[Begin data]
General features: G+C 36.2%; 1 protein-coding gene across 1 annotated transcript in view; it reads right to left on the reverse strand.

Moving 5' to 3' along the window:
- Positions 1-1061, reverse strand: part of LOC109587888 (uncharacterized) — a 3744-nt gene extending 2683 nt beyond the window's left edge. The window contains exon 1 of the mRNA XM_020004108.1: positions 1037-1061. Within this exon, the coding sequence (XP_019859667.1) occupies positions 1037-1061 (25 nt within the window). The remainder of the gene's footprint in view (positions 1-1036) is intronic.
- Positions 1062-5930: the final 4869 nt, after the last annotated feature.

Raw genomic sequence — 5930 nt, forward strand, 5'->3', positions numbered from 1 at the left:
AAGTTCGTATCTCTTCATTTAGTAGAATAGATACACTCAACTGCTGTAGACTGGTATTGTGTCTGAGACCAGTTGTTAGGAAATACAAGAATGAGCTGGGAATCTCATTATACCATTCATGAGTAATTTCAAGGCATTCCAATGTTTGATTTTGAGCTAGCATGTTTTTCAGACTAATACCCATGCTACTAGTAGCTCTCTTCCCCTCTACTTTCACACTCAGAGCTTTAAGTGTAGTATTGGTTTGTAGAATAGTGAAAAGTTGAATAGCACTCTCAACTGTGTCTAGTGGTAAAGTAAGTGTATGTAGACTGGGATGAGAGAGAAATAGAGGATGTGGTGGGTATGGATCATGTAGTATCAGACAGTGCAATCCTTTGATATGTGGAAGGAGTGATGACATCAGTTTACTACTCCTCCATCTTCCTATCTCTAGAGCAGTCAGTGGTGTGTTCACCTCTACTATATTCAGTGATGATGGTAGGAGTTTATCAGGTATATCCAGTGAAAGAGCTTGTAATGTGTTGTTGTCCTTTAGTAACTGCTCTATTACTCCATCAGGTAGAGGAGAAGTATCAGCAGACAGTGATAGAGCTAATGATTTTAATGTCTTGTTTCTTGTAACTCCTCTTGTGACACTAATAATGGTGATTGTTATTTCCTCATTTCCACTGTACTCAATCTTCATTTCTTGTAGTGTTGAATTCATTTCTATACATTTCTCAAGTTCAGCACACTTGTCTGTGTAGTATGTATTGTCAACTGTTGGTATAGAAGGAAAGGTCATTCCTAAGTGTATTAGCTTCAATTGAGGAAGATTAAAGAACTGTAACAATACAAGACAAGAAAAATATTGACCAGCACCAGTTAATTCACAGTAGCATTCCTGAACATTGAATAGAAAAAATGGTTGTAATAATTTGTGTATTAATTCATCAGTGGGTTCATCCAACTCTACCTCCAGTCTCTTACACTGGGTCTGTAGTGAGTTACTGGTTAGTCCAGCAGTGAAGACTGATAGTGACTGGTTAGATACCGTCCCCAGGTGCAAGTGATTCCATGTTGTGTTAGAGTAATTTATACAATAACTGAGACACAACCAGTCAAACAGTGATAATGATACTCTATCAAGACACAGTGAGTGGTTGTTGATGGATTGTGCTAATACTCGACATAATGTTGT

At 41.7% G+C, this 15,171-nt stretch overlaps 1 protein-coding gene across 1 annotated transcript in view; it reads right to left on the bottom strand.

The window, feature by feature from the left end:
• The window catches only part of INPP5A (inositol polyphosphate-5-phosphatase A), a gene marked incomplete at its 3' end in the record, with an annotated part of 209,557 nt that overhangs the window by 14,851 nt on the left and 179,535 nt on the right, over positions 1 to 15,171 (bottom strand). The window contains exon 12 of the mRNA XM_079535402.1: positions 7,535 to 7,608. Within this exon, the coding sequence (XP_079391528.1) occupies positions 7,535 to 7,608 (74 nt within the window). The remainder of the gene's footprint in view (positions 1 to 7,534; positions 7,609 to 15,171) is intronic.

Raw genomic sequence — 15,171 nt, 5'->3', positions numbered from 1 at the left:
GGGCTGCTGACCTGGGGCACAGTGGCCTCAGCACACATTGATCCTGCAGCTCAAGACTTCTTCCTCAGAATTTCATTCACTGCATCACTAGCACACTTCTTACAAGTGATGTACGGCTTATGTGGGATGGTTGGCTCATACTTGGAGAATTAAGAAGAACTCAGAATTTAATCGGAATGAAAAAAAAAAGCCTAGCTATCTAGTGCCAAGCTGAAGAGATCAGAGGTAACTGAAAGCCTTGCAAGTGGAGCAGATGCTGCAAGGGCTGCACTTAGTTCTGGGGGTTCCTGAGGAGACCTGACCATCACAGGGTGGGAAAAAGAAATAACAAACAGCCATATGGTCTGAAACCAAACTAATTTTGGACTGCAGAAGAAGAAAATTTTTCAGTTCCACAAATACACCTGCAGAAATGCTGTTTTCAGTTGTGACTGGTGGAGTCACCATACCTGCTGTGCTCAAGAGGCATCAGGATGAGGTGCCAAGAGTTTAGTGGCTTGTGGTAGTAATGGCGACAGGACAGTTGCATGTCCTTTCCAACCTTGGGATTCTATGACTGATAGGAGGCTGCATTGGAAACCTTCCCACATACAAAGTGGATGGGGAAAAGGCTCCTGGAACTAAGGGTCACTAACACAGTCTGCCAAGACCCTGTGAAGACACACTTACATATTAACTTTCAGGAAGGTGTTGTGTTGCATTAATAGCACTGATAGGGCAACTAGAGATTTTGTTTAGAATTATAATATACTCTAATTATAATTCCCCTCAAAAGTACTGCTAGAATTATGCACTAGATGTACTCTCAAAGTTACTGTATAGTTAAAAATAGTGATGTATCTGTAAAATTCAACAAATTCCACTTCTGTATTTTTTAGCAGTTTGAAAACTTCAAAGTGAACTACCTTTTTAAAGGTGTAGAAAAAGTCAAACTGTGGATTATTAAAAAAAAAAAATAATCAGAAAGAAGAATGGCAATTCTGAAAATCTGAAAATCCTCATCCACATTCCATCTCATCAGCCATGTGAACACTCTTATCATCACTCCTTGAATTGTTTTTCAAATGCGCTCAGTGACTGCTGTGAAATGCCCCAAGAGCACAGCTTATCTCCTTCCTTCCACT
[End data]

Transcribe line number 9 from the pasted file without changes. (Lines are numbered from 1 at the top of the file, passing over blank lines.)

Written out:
• The window catches only part of INPP5A (inositol polyphosphate-5-phosphatase A), a gene marked incomplete at its 3' end in the record, with an annotated part of 209,557 nt that overhangs the window by 14,851 nt on the left and 179,535 nt on the right, over positions 1 to 15,171 (bottom strand). The window contains exon 12 of the mRNA XM_079535402.1: positions 7,535 to 7,608. Within this exon, the coding sequence (XP_079391528.1) occupies positions 7,535 to 7,608 (74 nt within the window). The remainder of the gene's footprint in view (positions 1 to 7,534; positions 7,609 to 15,171) is intronic.